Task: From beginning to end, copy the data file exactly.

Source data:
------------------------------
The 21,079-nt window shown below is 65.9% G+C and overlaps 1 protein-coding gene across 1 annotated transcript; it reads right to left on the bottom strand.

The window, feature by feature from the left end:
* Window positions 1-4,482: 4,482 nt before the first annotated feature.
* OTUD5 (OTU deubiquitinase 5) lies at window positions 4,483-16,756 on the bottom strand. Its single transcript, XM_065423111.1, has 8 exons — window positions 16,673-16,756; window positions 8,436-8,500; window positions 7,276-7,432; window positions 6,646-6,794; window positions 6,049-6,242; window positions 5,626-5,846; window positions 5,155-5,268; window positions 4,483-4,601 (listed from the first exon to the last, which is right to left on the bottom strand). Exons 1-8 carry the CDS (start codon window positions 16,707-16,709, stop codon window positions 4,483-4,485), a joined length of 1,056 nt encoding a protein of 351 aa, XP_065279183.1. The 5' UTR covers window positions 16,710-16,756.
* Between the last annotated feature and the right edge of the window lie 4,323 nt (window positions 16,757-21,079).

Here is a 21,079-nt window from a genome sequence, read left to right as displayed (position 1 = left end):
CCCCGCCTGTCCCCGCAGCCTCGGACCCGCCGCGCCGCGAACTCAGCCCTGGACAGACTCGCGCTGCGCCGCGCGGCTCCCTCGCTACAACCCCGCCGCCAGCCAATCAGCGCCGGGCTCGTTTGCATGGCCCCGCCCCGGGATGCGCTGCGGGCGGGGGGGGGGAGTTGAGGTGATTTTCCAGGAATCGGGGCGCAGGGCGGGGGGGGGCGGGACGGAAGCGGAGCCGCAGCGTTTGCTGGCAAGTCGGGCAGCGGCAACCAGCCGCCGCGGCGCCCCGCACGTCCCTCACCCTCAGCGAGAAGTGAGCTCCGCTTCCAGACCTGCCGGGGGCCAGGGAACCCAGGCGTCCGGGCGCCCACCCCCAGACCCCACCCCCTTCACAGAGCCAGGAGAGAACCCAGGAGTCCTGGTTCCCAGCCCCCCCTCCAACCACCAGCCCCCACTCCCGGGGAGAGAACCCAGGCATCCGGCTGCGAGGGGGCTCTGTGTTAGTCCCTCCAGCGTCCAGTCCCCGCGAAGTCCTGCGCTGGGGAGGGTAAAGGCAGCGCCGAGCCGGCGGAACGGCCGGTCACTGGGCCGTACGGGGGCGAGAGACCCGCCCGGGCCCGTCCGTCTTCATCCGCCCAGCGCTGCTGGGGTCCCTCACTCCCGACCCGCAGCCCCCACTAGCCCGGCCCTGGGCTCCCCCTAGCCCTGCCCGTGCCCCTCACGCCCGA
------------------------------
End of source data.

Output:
The 21,079-nt window shown below is 65.9% G+C and overlaps 1 protein-coding gene across 1 annotated transcript; it reads right to left on the bottom strand.

The window, feature by feature from the left end:
* Window positions 1-4,482: 4,482 nt before the first annotated feature.
* OTUD5 (OTU deubiquitinase 5) lies at window positions 4,483-16,756 on the bottom strand. Its single transcript, XM_065423111.1, has 8 exons — window positions 16,673-16,756; window positions 8,436-8,500; window positions 7,276-7,432; window positions 6,646-6,794; window positions 6,049-6,242; window positions 5,626-5,846; window positions 5,155-5,268; window positions 4,483-4,601 (listed from the first exon to the last, which is right to left on the bottom strand). Exons 1-8 carry the CDS (start codon window positions 16,707-16,709, stop codon window positions 4,483-4,485), a joined length of 1,056 nt encoding a protein of 351 aa, XP_065279183.1. The 5' UTR covers window positions 16,710-16,756.
* Between the last annotated feature and the right edge of the window lie 4,323 nt (window positions 16,757-21,079).

Here is a 21,079-nt window from a genome sequence, read left to right as displayed (position 1 = left end):
CCCCGCCTGTCCCCGCAGCCTCGGACCCGCCGCGCCGCGAACTCAGCCCTGGACAGACTCGCGCTGCGCCGCGCGGCTCCCTCGCTACAACCCCGCCGCCAGCCAATCAGCGCCGGGCTCGTTTGCATGGCCCCGCCCCGGGATGCGCTGCGGGCGGGGGGGGGGAGTTGAGGTGATTTTCCAGGAATCGGGGCGCAGGGCGGGGGGGGGCGGGACGGAAGCGGAGCCGCAGCGTTTGCTGGCAAGTCGGGCAGCGGCAACCAGCCGCCGCGGCGCCCCGCACGTCCCTCACCCTCAGCGAGAAGTGAGCTCCGCTTCCAGACCTGCCGGGGGCCAGGGAACCCAGGCGTCCGGGCGCCCACCCCCAGACCCCACCCCCTTCACAGAGCCAGGAGAGAACCCAGGAGTCCTGGTTCCCAGCCCCCCCTCCAACCACCAGCCCCCACTCCCGGGGAGAGAACCCAGGCATCCGGCTGCGAGGGGGCTCTGTGTTAGTCCCTCCAGCGTCCAGTCCCCGCGAAGTCCTGCGCTGGGGAGGGTAAAGGCAGCGCCGAGCCGGCGGAACGGCCGGTCACTGGGCCGTACGGGGGCGAGAGACCCGCCCGGGCCCGTCCGTCTTCATCCGCCCAGCGCTGCTGGGGTCCCTCACTCCCGACCCGCAGCCCCCACTAGCCCGGCCCTGGGCTCCCCCTAGCCCTGCCCGTGCCCCTCACGCCCGA